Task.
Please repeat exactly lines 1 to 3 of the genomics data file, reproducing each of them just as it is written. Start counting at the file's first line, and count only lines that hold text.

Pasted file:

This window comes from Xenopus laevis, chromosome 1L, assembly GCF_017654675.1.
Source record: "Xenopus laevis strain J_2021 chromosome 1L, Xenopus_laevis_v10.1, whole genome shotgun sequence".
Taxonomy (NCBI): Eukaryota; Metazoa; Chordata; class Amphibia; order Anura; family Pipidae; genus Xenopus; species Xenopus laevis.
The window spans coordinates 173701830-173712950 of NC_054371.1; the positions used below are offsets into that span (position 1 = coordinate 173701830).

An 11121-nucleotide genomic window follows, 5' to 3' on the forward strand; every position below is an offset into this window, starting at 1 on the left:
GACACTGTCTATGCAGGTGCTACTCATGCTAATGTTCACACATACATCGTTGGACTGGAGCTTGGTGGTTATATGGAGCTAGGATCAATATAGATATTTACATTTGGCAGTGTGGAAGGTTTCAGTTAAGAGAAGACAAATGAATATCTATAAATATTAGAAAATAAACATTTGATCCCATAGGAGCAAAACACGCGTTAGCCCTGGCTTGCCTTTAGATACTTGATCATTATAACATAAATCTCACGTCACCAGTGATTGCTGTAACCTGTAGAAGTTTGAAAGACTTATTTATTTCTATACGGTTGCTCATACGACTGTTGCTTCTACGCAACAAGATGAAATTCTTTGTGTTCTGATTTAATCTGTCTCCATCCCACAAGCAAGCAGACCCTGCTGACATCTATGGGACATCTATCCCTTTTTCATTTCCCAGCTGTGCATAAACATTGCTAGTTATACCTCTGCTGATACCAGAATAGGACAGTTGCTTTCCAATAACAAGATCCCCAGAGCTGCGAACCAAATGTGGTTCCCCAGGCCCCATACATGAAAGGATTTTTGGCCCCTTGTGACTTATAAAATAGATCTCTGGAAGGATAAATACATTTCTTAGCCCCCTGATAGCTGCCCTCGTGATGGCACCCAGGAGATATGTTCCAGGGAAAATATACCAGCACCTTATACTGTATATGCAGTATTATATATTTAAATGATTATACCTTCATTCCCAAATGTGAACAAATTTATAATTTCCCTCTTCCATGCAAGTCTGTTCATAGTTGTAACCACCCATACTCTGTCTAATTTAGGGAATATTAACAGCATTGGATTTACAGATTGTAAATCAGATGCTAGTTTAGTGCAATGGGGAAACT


This window comes from Xenopus laevis, chromosome 1L, assembly GCF_017654675.1.
Source record: "Xenopus laevis strain J_2021 chromosome 1L, Xenopus_laevis_v10.1, whole genome shotgun sequence".
Taxonomy (NCBI): Eukaryota; Metazoa; Chordata; class Amphibia; order Anura; family Pipidae; genus Xenopus; species Xenopus laevis.